What is IBS and how to manage it?

  • IBS (Irritable bowel syndrome) is a chronic condition defined by abdominal pain or discomfort, with changes in stool frequency and consistency.

  • It affects more than one in five Australians and is twice as common in women.

  • Key symptoms include recurring episodes of diarrhoea or constipation, abdominal discomfort and bloating.

Causes of IBS

  • Despite IBS being such a common condition, its cause is still unknown.

Visceral hypersensitivity (VH) plays a major role in its pathogenesis. As the name suggests, VH means you have a heightened sensitivity to pain in your viscera (internal organs).
  • So those with IBS have a lower pain threshold in their gut, meaning even minor intestinal distension, caused by gas producing foods (e.g. FODMAPs), will cause significant discomfort.

  • Research shows that nearly 50% of IBS sufferers experience anxiety, with up to 15% also experiencing depression.

  • Stress plays a major role in IBS likely through the secretion of pro-inflammatory cytokines and cortisol, which in turn affect GI motility, permeability and VH.

  • Ultimately, IBS is defined as an alteration in your gut brain axis.

The link between diet and IBS

  • What you choose to eat, or not eat, modulates your gut microbiota composition, diversity and vitality. Your choices also influence your colonic fermentation, GI motility, visceral sensation, your GBA and your immune regulation.

  • On top of this, you might also have food allergies or intolerances that can cause or exacerbate your GI symptoms.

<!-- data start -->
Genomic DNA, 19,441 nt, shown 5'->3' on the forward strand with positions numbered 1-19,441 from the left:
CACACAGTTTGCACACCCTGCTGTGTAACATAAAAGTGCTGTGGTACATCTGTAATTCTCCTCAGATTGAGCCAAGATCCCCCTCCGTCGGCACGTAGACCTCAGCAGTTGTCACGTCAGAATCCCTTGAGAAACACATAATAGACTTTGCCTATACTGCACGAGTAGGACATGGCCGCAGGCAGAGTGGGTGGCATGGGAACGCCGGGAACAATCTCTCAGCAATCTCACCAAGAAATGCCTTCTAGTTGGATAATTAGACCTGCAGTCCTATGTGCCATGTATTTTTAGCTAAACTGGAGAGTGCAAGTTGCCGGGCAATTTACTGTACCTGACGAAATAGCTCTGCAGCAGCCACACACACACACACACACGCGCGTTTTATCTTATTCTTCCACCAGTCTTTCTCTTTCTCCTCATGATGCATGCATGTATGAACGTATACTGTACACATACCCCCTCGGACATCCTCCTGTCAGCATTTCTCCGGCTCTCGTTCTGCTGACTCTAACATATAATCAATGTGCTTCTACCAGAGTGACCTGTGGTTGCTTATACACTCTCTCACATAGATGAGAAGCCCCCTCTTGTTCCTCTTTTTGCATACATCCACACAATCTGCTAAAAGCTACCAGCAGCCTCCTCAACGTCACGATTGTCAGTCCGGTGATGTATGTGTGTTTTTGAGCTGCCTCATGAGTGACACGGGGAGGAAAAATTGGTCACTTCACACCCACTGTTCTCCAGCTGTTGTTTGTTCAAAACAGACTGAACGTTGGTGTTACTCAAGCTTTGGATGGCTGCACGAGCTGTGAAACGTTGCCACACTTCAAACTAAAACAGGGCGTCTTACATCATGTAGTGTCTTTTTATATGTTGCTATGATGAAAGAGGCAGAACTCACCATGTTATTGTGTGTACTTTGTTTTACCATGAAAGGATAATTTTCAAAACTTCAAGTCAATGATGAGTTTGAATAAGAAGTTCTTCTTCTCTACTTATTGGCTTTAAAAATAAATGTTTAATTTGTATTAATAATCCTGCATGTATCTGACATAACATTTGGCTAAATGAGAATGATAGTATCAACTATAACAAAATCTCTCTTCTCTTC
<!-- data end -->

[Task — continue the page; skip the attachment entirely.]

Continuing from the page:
• Note that food allergies involve your immune system, whereas food intolerances are non-immune mediated.

Food intolerances

  • More than 90% of IBS sufferers report that food triggers their GI symptoms and in turn limits foods they relate to their symptoms.

  • Knowing your specific food intolerances, including thresholds, is key to navigating your IBS and overall nutritional intake.

  • FODMAPs are often a key culprit.

More than 3 in 4 people with IBS experience symptom improvement after following a low-FODMAP diet.








FODMAPs are short-chain carbohydrates that exert a high osmotic effect and are rapidly fermented in your gut.

They are found in a wide variety of foods and are tolerated well by most, however often not so well by those with IBS.


FODMAPs are poorly absorbed in the small intestine (of all people) because of slow transport mechanisms, reduced digestive enzymes, lack of specific hydrolases, or simply because they are too big. In turn, they end up in the large intestine where they are rapidly fermented by gut bacteria.

Diarrhoea: Due to their high osmotic effect, certain FODMAPs cause extra water to be sucked into the intestinal tract. This can result in loose watery stools (diarrhoea).


Constipation: In contrast, some IBS sufferers may suffer constipation because of higher numbers of methanogenic bacteria living in their bowel. These specific bacteria produce methane gas upon fermenting FODMAPs, a gas that has been shown to slow GI transit, leading to less frequent and harder stools (constipation).